YOUR SICK CHILD
Feeding and diet
Appetite is a bodily function that is very commonly affected by illness, and one that frequently causes parents much concern and distress. The involvement of parents in, and their reaction to, feeding are associated with very fundamental and deep-rooted emotions closely linked with the giving and receiving of love and affection. It is not surprising, therefore, to find that the reason for calling a doctor is often because a child has ‘gone off his food’.
As a result of its own reserves, a normally healthy child can survive very satisfactorily without eating any solid food for a considerable period of time. When a child stops eating for a few days, he will lose weight quite rapidly especially if there is an associated fever; but this should not be a cause for worry. It does not indicate serious illness and the weight will quickly return to normal as soon as the cause has cleared up and the appetite has been regained.
The body’s principal requirement in the short term is that it gets an adequate supply of fluid, and this is particularly important if there is excessive fluid loss through sweating, diarrhoea or vomiting. Besides maintaining the general feeling of comfort, fluids are essential to maintain the blood circulation and kidney function. The signs to look for in assessing whether the child is becoming short of fluid (dehydrated) are a dry tongue and mouth, sunken eyes and the passing of less but more concentrated urine (indicated by a darker colour with a stronger odour). If the appetite is reduced, the meals should be small and frequent, nutritious and appetizing.
What type of food should be encouraged?
Surprisingly, a child frequently knows himself what is good for him. If he feels like eating egg and chips, it is reasonable to assume that his body is ready for it. The more common problem, however, is to know what to give the child when he does not feel hungry.
The amount of fluid drunk in time of health will necessarily need to be raised when there is increased fluid loss. Clear fluids (such as orange squash or Ribena) are easiest to retain, and adding sugar or fruit flavouring to water will provide extra calories and make it more palatable. There is no need to use special glucose. Avoid ‘pop’ or other gaseous drinks as they tend to distend the stomach and reduce the appetite. Fruit juices contain Vitamin C.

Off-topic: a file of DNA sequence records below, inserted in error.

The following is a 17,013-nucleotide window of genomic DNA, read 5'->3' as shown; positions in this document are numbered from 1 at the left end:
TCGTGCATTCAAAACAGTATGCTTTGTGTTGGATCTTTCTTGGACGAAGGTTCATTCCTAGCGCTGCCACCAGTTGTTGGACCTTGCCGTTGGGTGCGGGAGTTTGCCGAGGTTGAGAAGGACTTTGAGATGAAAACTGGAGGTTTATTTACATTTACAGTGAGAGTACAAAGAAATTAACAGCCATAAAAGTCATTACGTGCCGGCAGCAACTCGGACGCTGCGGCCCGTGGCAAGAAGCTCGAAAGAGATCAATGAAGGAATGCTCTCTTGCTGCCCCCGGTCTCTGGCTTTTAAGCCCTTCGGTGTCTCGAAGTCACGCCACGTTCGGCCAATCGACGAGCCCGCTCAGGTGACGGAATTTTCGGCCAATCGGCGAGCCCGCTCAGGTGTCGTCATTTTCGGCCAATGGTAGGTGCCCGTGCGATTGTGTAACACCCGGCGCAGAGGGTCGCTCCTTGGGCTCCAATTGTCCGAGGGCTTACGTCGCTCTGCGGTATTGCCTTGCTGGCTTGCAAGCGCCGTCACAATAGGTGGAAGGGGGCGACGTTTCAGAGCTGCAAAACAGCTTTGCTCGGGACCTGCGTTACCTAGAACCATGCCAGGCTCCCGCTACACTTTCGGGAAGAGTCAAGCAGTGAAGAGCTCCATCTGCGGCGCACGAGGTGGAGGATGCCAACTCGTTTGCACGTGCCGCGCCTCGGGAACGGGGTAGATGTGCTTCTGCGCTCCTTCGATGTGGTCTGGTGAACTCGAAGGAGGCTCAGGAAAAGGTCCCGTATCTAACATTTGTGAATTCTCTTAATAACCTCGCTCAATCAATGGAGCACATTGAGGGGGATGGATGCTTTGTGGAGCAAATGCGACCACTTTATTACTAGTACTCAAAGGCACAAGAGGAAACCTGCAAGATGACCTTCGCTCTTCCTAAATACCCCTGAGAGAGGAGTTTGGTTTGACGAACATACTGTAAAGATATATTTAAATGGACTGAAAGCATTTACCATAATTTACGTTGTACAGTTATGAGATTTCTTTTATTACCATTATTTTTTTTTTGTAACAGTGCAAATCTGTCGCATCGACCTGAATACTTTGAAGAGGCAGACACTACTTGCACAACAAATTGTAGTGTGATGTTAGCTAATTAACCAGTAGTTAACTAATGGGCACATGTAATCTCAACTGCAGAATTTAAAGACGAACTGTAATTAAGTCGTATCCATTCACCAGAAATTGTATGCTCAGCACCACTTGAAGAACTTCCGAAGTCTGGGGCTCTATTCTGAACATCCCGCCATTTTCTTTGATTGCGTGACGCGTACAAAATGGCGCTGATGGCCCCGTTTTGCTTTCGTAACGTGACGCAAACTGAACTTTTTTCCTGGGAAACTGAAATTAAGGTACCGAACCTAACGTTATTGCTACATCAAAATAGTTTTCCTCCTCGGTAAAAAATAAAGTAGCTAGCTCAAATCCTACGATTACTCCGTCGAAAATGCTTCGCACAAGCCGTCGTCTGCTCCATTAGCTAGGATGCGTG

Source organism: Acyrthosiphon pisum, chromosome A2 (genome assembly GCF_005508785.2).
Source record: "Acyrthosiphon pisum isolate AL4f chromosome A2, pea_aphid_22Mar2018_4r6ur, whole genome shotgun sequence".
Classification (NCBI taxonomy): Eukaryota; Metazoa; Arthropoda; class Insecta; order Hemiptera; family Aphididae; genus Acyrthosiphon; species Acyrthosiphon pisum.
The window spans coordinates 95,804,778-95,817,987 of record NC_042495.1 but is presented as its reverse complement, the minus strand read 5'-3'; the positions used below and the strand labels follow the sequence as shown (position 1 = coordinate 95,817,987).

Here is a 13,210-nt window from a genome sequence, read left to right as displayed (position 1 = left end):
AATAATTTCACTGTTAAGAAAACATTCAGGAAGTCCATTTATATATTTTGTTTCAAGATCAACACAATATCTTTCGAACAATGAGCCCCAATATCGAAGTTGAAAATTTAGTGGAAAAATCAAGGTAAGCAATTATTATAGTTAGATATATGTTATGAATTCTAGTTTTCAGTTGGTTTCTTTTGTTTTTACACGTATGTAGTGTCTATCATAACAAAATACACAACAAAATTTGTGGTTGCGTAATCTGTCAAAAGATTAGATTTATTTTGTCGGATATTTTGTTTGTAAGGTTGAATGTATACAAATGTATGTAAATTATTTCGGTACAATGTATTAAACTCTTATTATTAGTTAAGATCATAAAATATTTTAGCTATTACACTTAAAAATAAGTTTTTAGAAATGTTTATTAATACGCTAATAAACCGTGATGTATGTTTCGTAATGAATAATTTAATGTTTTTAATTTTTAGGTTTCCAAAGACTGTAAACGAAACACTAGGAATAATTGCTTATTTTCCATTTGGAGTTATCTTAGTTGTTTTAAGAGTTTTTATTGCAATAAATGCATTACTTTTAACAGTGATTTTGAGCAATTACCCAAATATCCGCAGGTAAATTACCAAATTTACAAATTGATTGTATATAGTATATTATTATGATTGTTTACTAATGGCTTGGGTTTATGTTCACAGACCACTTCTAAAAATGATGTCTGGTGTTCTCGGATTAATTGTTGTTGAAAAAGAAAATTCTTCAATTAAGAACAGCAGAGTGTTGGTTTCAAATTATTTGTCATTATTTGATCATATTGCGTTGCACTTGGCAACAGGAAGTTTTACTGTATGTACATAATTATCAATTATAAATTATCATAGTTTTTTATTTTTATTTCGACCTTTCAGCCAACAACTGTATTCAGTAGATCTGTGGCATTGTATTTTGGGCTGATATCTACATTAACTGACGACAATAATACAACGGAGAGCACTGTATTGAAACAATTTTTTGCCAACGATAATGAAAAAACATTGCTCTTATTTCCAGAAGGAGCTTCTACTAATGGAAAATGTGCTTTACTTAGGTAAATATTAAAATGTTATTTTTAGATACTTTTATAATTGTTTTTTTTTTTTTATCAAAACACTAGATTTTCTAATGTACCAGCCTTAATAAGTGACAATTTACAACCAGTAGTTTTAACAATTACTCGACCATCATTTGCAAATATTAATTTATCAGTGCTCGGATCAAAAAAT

Milk, although a liquid, is treated by the body as a food. IT contains protein and other necessary constituents. Progress gradually from fluids to semi-solid then solid food. A suitable diet when the appetite is reduced includes boiled fish, lightly boiled or scrambled egg, vegetable or fruit puree, jellies, yoghurt, etc. Avoid fatty foods.
Should an ill child be put to bed?
Illness reduces the energy reserves of an individual by its effect on various body functions. Also, the mechanism by which the body copes with disease and infection makes considerable demands on the energy stores. Thus the requirements for rest and sleep during times of illness are considerably increased.
It was previously felt to be appropriate to keep an ill child in bed. However, as anyone who has attempted to follow this advice will know, it is far easier said than done and is not now considered to be either necessary or advisable. A child whose activities are unnecessarily restricted will rapidly become restless, especially if he is also bored. A more reasonable and effective approach is to allow the child himself to be, if not the judge, at least the indicator or how much rest he needs. If he feels like being up and about let him do just that while preventing unnecessary or excessive exercise. There are very few diseases, even among children requiring admission to hospital, that demand complete bed rest. It is important, however, to monitor the activity carefully and, as soon as you feel that the child is getting tired, encourage him to lie down.
Bed rest does not necessarily mean remaining confined to a bedroom and it will usually be much more acceptable to a child if he is allowed to stay in the living room and remain part of the family. The concept of bed rest has both a physical and psychological component, and when a child is unwell he should, whenever possible, be removed to an environment that is appropriate to his needs.